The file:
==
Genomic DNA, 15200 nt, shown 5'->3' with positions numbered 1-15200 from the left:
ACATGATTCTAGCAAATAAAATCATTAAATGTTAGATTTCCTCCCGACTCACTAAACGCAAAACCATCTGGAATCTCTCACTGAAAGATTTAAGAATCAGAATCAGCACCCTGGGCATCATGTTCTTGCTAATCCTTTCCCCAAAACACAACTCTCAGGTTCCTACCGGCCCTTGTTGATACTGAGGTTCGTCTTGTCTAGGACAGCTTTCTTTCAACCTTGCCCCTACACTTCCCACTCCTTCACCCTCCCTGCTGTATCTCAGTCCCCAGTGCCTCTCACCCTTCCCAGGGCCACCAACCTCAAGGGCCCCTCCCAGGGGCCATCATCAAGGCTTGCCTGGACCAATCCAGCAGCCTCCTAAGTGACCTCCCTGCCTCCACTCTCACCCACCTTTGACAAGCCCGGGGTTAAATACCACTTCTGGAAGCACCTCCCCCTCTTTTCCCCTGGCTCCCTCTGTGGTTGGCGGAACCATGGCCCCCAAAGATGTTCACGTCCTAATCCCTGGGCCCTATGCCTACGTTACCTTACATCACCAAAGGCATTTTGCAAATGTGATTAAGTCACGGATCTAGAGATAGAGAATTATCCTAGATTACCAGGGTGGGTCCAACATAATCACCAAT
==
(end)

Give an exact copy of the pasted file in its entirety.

Genomic DNA, 15200 nt, shown 5'->3' with positions numbered 1-15200 from the left:
ACATGATTCTAGCAAATAAAATCATTAAATGTTAGATTTCCTCCCGACTCACTAAACGCAAAACCATCTGGAATCTCTCACTGAAAGATTTAAGAATCAGAATCAGCACCCTGGGCATCATGTTCTTGCTAATCCTTTCCCCAAAACACAACTCTCAGGTTCCTACCGGCCCTTGTTGATACTGAGGTTCGTCTTGTCTAGGACAGCTTTCTTTCAACCTTGCCCCTACACTTCCCACTCCTTCACCCTCCCTGCTGTATCTCAGTCCCCAGTGCCTCTCACCCTTCCCAGGGCCACCAACCTCAAGGGCCCCTCCCAGGGGCCATCATCAAGGCTTGCCTGGACCAATCCAGCAGCCTCCTAAGTGACCTCCCTGCCTCCACTCTCACCCACCTTTGACAAGCCCGGGGTTAAATACCACTTCTGGAAGCACCTCCCCCTCTTTTCCCCTGGCTCCCTCTGTGGTTGGCGGAACCATGGCCCCCAAAGATGTTCACGTCCTAATCCCTGGGCCCTATGCCTACGTTACCTTACATCACCAAAGGCATTTTGCAAATGTGATTAAGTCACGGATCTAGAGATAGAGAATTATCCTAGATTACCAGGGTGGGTCCAACATAATCACCAAT